Should Cruise Passengers Worry About Sexual Assault?

Lipcon, Marguiles, Alsina & Winkleman, P.A

cruise ship sexual assaultThe reality of cruise ship sexual assault crimes and how to protect yourself as a passenger.

Generally, when someone embarks on a cruise vacation, the furthest thing from their minds is the likelihood that they’ll become the victims of a crime; let alone one of such magnitude as sexual assault. Unfortunately, the threat of cruise ship sexual assault and rape crimes is higher than prospective travelers might imagine. Sexual crimes are among the most frequently occurring crimes on the high seas, which means that anyone aboard a cruise ship can potentially become a target.

But should cruise passengers spend a lot of time worrying about the possibility of cruise ship sexual assault crimes?

While it’s always important to keep your guard up and maintain a lookout for any suspicious activity on a ship, cruise passengers shouldn’t have to barricade themselves in their cabins either. The best way to prevent a sexual assault or rape crime is to become as informed as possible regarding statistics, cruise laws, and your options – both in how to protect yourself and how to ensure your rights are upheld.

Let’s start with statistics. As the popular saying goes, “knowing is power.” One of the best ways to lower your chances of becoming the victim of a cruise ship sexual assault crime is to do some research before booking your itinerary. Review the safety record of the cruise lines you are interested in traveling with, as well as their history of sexual assault crimes. In addition, it’s a good idea to look up sexual crime statistics on each of the ports you’ll be sailing to and how the governments in each of these nations handle sexual crimes. The laws in foreign countries aren’t usually as strict as those in the United States when it comes to prosecuting sexual assailants – or even investigating allegations, so knowing what you can expect ahead of time can help you make a swift decision should you find yourself in a threatening situation.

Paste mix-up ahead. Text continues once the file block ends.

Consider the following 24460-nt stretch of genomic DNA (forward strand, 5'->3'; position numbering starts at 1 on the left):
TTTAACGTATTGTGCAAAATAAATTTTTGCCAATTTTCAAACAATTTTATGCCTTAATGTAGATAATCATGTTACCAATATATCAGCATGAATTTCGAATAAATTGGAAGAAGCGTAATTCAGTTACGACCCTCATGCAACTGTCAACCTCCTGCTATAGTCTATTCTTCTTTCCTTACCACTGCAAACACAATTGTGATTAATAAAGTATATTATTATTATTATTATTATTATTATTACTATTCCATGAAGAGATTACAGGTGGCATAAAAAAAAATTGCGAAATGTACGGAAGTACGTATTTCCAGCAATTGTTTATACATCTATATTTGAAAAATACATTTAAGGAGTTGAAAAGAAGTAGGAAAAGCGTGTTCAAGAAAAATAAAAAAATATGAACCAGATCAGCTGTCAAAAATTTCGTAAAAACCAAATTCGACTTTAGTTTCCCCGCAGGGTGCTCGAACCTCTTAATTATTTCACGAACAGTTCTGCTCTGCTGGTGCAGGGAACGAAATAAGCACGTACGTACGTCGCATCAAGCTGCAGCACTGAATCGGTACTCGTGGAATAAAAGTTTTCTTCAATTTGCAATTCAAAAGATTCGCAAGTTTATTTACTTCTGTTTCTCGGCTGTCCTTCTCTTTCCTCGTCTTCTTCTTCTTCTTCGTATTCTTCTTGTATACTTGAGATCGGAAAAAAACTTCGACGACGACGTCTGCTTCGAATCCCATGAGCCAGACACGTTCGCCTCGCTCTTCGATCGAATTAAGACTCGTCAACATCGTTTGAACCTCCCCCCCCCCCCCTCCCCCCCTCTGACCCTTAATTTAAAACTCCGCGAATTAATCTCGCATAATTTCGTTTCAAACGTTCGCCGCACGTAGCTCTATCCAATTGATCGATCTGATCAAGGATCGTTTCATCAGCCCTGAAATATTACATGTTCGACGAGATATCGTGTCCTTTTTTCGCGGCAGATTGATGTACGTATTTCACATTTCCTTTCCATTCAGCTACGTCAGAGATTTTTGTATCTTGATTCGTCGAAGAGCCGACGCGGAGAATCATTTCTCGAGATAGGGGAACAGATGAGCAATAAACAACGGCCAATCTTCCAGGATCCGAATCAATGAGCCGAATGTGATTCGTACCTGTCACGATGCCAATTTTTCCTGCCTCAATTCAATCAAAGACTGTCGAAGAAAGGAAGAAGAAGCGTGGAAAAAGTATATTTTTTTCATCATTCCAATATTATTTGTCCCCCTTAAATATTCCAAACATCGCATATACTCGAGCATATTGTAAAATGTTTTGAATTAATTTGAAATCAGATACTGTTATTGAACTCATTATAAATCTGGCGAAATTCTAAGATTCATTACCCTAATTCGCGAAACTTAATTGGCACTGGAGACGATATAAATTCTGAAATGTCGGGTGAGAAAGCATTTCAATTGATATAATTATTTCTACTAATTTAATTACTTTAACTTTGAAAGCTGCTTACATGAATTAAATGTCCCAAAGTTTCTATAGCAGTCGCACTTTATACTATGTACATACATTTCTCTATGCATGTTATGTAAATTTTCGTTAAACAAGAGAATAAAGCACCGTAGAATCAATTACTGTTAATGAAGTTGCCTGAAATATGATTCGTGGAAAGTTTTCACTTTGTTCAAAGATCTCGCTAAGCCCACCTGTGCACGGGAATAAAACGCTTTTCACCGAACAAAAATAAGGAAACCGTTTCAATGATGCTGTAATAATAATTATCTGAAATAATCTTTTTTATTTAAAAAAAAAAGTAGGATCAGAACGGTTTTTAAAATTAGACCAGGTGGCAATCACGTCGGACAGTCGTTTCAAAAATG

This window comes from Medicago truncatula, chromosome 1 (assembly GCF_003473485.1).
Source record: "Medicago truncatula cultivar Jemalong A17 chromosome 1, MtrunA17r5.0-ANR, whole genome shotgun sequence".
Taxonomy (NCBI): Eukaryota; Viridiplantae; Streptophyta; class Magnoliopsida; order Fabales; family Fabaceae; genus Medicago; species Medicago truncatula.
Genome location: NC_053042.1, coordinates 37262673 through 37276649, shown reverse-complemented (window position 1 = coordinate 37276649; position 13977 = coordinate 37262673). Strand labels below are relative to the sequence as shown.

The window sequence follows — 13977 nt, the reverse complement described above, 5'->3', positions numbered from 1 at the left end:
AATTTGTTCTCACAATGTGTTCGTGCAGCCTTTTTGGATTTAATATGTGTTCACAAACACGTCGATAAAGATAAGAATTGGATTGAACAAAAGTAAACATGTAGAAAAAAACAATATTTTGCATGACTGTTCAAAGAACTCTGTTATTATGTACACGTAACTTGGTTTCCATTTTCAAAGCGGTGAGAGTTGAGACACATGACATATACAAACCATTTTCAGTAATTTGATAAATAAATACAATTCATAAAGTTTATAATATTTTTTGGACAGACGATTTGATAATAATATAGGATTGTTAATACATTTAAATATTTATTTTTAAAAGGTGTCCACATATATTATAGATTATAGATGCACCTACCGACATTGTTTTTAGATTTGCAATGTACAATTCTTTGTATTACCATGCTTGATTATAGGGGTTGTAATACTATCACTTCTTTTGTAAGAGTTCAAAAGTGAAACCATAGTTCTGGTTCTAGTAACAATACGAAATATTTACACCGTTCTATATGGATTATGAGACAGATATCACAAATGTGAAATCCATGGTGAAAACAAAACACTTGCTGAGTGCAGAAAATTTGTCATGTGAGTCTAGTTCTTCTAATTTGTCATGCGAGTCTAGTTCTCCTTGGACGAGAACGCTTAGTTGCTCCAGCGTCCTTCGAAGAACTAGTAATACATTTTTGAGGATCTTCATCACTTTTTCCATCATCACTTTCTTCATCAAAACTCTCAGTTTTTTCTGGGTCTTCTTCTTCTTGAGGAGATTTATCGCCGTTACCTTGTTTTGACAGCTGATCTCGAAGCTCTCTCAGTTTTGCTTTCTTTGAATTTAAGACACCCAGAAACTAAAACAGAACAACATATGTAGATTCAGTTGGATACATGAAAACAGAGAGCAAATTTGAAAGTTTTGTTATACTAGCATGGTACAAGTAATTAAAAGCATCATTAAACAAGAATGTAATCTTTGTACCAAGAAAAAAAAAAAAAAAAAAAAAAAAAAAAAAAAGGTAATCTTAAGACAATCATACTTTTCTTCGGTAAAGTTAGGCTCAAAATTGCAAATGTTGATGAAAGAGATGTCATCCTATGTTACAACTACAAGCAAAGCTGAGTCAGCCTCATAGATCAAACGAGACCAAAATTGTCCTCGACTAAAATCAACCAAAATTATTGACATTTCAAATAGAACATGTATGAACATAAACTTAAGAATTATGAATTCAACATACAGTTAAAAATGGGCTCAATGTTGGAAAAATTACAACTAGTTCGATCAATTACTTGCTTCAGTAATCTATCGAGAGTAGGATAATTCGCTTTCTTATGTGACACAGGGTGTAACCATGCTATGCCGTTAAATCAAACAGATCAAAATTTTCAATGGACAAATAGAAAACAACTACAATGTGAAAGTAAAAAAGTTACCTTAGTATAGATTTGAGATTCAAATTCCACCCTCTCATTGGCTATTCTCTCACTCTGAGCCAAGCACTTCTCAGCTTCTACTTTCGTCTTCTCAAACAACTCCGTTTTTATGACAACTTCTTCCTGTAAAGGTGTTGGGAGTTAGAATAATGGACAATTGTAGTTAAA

Much like how the laws in foreign countries regarding sexual crimes can be ambiguous or subpar, the laws governing cruise lines can also be blurred. Though cruise lines have a responsibility to maintain safety  on their ships to the best of their ability, and to do everything within reason to quickly report a sexual crime, many assailants are able to evade prosecution. Why? Because many times, cruise operators fail to report allegations, fail to preserve evidence at the crime scene, and fail to take responsibility for crimes, even when they may be at fault (or partially fault) for harboring a less-than-safe shipboard environment. In fact, data released by four of the world’s largest cruise lines in 2013 revealed that there’s a huge discrepancy in cruise ship rape crime reporting. Cruise lines tend to underreport these types of crimes – if not completely fail to notify authorities – because they know they may be found liable.

Still, it’s important for cruise passengers to know that the laws are on their side. Anyone who has suffered an attack by a sexual predator has the right to come forward and report the crime, the right for the allegations to be investigated, and the right to seek legal counsel with an experienced cruise ship sexual assault lawyer. If a victim doesn’t feel as though the cruise line is doing enough to help them, they also have the right to reach out to the FBI and/or the Coast Guard on their own to report the matter.

Aside from knowing what to expect on board and ashore, cruise passengers can take matters into their own hands when it comes to increasing their safety. For example, traveling in numbers, avoiding dark and hidden ship hallways, and keeping a close eye on drinks and food to ensure they are not spiked by sexual predators are just a few of the many tactics passengers can employ to reduce their risk of becoming a victim of cruise ship sexual assault.